Twenty-nine people, mainly radio and cable-TV staff, have been arrested on suspicion of accepting cash payments in return for airplay or fraudulent chart positions. New artists and their managers, keen to start their careers off with a hit, were the most frequent customers: Incheon Metropolitan Police believe that between April 2009 and May of this year, around a hundred wannabe singers paid a total of 150m won ($143,000) to several producers and the chairman of a cable-TV company. Such sums are dwarfed by the 400m won or so allegedly collected by the operator of a website that compiles a chart based on the number of radio plays each single receives. According to police, the unnamed 60-year-old took the money from singers and pop managers, promising six-month stays in his dubious top ten, for a price of 38m won each. (Read the rest of the article on The Economist's site.)

Don't get the wrong idea. I love it here. I hate nationalism. Even the left wing in Korea is awash in nationalist sentiment. I hate that. To be clear: K-Pop, for me, represents the pinnacle of corporate-driven, nationalist, commercial music--vacuous, meaningless, talentless, over-produced bullshit. In other words, all hype, all image. I'll shut up about it because it'll ruin my day. There's a ton of talent in Korea's various underground scenes and popular music history. You'd never know it, though.

Monday, August 1, 2011

Nobody creates jobs. That's Mr. Nobody to you, Mr. Wittgenstein

Stop using the term "job-creators" to address capitalists and entrepreneurs. People don't own businesses because they want to create jobs. They own businesses because business owners are permitted to profit through the exploitation of labor when and only when employees cooperate in their exploitation in exchange for agreed upon benefits such as safe working conditions and health insurance that they might not otherwise be able to afford. Cooperating employers and employees create jobs.

So let's get this straight. Let's begin using language properly. Let's think about what we say. And when you hear somebody say this, let's appropriately respond.

1. The Free Market, not as we want it to be, but as it is. We should insist that family, friends, teachers, media, and politicians properly talk about the market. As it stands, in our market, we don't--some would say, we should not--do things for others, we do with others, as in alongside others. When capitalists tell you something that clearly goes against their own principles, it's OK to admit they're lying for a reason. After all, Capitalists believe that a free market works best when people act according to their own desires without interest in others, in society, in anything actually. Capitalists believe that through this self-interested behavior and the liberty it establishes that the most happiness for a greatest number of people will result. The market, then, is said to promote a liberal social order that cultivates and nurtures our free society without the demand for much regulation. In this neoclassical framework, this Austrian dream of capitalism, there is no such person as a job creator. Thus, we live in a society where people cooperate with one another for their own benefit, not the benefit of their partners.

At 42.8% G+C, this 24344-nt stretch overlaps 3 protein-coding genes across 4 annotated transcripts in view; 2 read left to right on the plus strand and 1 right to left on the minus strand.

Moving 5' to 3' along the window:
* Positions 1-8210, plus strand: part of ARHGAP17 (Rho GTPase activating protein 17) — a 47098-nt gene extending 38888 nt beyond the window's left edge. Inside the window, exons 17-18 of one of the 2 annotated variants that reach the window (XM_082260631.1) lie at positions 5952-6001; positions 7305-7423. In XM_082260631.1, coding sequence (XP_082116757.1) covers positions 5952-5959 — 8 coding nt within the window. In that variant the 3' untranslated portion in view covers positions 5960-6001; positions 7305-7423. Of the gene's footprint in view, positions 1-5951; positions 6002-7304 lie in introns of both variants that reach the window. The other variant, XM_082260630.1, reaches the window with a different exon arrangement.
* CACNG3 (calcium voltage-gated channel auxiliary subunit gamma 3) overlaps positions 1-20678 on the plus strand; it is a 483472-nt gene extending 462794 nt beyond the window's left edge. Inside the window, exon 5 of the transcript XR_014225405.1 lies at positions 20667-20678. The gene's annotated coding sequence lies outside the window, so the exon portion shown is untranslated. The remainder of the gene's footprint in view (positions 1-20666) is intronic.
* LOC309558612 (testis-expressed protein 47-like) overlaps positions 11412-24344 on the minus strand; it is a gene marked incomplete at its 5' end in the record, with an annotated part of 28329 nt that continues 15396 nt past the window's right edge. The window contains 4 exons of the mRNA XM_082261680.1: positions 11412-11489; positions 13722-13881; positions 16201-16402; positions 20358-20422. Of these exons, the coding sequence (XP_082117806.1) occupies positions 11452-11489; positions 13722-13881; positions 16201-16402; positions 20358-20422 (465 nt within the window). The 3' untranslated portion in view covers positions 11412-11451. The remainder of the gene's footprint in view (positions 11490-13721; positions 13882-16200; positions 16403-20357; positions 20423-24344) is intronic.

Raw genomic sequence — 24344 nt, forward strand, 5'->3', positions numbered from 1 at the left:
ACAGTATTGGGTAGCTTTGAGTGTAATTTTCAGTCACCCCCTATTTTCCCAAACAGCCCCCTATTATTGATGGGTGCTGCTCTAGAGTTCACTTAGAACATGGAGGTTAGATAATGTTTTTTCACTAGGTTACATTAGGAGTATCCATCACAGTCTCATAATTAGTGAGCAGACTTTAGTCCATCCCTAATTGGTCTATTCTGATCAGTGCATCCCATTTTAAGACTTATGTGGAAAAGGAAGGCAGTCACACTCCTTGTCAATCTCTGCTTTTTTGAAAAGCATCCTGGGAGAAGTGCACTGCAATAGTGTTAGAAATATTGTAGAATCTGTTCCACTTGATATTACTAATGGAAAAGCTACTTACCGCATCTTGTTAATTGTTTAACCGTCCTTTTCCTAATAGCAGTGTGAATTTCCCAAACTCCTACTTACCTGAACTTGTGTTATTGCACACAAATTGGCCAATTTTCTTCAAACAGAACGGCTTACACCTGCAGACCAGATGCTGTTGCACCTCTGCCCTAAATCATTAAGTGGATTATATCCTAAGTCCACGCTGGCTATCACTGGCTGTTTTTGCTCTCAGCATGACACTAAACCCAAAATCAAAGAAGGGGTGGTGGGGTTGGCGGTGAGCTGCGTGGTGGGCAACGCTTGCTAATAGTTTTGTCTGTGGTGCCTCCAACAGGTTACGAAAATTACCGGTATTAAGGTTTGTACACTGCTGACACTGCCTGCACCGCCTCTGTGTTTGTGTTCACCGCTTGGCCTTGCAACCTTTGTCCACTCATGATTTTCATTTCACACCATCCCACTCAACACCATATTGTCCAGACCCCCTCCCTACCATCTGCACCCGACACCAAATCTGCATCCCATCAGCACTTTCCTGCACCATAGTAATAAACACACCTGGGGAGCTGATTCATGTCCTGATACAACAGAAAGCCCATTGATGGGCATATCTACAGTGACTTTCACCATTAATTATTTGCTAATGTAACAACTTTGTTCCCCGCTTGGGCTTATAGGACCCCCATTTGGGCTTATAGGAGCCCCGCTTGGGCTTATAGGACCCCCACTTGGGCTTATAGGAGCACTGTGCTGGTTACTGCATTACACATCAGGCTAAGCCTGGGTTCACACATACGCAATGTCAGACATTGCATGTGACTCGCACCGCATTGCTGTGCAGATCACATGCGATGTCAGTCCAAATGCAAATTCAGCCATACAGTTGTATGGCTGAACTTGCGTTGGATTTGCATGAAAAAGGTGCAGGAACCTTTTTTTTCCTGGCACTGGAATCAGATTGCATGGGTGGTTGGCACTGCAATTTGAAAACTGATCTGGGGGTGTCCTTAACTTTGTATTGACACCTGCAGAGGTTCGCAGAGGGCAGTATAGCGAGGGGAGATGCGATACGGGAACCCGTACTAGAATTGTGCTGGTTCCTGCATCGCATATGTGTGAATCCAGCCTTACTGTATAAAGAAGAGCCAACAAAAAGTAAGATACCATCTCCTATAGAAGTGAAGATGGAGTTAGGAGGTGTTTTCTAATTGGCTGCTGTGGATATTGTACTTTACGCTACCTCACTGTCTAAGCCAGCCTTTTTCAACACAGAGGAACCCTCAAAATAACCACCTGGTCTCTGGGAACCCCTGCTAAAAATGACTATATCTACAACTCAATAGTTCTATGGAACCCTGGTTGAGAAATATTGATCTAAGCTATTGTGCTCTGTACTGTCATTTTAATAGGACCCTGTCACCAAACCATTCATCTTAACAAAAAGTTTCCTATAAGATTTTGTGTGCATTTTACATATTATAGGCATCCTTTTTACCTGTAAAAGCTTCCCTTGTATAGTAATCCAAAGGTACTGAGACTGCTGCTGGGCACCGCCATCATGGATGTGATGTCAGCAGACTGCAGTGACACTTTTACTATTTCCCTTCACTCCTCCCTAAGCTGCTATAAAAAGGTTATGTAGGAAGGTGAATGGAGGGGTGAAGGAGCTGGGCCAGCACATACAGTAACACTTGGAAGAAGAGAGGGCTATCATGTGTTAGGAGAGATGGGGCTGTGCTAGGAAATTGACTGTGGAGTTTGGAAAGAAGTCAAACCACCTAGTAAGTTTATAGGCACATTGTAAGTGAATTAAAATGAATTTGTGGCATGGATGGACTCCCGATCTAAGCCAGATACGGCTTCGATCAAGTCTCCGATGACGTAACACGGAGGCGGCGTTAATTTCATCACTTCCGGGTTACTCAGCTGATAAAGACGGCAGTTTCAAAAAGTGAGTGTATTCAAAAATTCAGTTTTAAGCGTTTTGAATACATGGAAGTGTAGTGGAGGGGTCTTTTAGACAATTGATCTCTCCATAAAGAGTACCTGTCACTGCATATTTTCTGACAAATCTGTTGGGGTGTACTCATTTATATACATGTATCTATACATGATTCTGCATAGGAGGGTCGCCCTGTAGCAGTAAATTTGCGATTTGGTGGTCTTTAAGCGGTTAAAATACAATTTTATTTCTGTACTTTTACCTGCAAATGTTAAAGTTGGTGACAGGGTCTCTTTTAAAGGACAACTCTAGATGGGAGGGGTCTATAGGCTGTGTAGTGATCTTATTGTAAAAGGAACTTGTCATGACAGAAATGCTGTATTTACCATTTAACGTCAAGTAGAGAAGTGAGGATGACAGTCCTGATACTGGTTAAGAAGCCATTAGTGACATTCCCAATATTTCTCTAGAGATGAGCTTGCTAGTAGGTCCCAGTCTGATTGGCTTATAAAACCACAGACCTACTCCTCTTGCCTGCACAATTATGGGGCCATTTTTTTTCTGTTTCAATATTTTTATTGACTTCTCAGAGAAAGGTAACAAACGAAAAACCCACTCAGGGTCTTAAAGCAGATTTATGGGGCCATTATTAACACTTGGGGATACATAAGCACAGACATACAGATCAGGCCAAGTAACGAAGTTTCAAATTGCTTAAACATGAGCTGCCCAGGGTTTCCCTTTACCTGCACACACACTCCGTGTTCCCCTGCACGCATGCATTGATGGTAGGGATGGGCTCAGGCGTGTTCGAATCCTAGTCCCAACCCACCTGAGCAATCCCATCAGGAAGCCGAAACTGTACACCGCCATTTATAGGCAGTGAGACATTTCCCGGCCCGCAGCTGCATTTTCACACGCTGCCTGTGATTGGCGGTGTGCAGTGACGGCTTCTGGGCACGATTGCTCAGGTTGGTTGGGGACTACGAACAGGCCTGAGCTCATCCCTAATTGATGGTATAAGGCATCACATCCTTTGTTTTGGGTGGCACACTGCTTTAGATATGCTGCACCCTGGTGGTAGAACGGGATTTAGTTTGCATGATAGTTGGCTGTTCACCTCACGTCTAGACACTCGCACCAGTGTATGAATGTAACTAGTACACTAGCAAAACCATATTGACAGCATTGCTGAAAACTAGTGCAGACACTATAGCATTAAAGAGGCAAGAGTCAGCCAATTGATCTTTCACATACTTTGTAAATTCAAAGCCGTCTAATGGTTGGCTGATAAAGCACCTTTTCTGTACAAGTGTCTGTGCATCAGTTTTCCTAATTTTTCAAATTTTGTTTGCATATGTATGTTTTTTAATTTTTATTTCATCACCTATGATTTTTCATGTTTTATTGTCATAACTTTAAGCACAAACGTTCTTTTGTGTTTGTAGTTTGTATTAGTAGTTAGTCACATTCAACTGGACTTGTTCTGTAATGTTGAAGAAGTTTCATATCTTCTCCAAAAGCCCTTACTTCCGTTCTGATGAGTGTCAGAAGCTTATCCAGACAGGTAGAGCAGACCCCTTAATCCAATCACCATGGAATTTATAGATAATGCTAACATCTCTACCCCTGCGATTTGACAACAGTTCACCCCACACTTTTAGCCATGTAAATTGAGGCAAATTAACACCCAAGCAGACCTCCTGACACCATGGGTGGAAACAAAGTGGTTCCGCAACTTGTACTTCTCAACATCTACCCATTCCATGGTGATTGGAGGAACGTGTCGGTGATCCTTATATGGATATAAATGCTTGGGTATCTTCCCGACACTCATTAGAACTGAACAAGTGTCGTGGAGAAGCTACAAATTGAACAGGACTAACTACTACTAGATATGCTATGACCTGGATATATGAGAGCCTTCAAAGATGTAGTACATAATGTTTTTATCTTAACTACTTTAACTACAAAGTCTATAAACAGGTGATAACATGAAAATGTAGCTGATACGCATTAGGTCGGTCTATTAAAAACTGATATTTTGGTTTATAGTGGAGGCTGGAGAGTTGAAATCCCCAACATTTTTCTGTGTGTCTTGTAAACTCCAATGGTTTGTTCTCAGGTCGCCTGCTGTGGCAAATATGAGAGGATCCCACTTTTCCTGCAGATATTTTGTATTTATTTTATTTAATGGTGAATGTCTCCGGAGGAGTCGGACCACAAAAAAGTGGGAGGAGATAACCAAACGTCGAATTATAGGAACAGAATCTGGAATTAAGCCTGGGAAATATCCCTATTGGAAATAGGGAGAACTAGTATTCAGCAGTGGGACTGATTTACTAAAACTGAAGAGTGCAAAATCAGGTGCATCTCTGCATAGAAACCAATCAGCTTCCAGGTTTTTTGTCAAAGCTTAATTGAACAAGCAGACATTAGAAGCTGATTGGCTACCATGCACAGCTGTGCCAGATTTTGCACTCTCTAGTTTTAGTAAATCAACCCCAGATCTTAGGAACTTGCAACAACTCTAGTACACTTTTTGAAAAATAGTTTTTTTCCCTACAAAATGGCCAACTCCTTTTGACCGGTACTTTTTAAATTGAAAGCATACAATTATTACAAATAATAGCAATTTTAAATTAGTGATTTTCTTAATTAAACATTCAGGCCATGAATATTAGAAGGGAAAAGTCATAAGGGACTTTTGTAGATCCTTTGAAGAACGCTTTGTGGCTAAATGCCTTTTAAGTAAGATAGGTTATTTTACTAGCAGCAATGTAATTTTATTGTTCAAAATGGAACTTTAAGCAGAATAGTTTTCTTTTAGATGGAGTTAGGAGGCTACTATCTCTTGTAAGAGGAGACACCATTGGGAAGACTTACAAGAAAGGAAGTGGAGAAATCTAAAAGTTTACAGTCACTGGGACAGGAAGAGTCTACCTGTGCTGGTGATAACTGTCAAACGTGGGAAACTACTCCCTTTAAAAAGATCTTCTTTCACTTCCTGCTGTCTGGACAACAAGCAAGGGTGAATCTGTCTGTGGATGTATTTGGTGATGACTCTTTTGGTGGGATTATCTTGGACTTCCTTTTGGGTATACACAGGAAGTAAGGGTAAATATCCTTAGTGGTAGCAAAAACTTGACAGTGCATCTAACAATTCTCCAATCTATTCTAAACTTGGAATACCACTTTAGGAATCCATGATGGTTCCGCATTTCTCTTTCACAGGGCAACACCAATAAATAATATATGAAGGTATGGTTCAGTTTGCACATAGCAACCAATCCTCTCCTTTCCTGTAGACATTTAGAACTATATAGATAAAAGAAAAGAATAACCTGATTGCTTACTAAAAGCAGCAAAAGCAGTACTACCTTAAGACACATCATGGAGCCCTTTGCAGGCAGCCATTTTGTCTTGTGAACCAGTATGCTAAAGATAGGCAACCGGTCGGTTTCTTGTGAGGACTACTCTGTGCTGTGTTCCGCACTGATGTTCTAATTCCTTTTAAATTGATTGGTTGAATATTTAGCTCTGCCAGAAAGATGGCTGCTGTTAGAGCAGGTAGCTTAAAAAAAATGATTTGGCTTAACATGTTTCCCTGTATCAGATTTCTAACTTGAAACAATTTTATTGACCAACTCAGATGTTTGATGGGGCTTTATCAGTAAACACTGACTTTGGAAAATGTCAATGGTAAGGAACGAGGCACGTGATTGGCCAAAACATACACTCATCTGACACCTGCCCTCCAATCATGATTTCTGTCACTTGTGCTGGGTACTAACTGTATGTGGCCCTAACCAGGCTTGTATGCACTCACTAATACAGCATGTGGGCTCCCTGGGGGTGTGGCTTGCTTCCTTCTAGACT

2. Ethics. It's unethical to permit a wealthy minority to insist that employment and labor is a measure of their magnanimity. As I've already noted, it's a lie. But it's an especially damaging lie because it's meant to manipulate the cooperation between employers and employees. It insists that the wealthy are the elite and the sine qua non for democratic culture. In other words, it's a veiled threat. It's anti-democratic. It recalls feudalism.

3. Unearned Ambition. Moreover, no one would think to call laborers "profit-creators" and distribute propaganda via popular media that states taxing workers disencourages their desire to work. And we know why. We heap unearned praise on the wealthiest and unearned scorn on the poorest without much critical thought. I have two things to say about this. The working classes--and middle class, whatever that means nowadays--do pay a greater share of their profit in taxes than do their employers. We know this because wealthy people have many more ways to create more wealth. Working class folks have their labor and that's pretty much it. When we permit discussions about taxation to become discussions about value and labor, we're cheating the poor. And we're being patently unfair. Wealthy people should pay more taxes. They make more money. It's no accident that talk about the job creators is always parallel to the discussion about how much more in taxes wealthy people pay compared to poorer people and how unfair that is.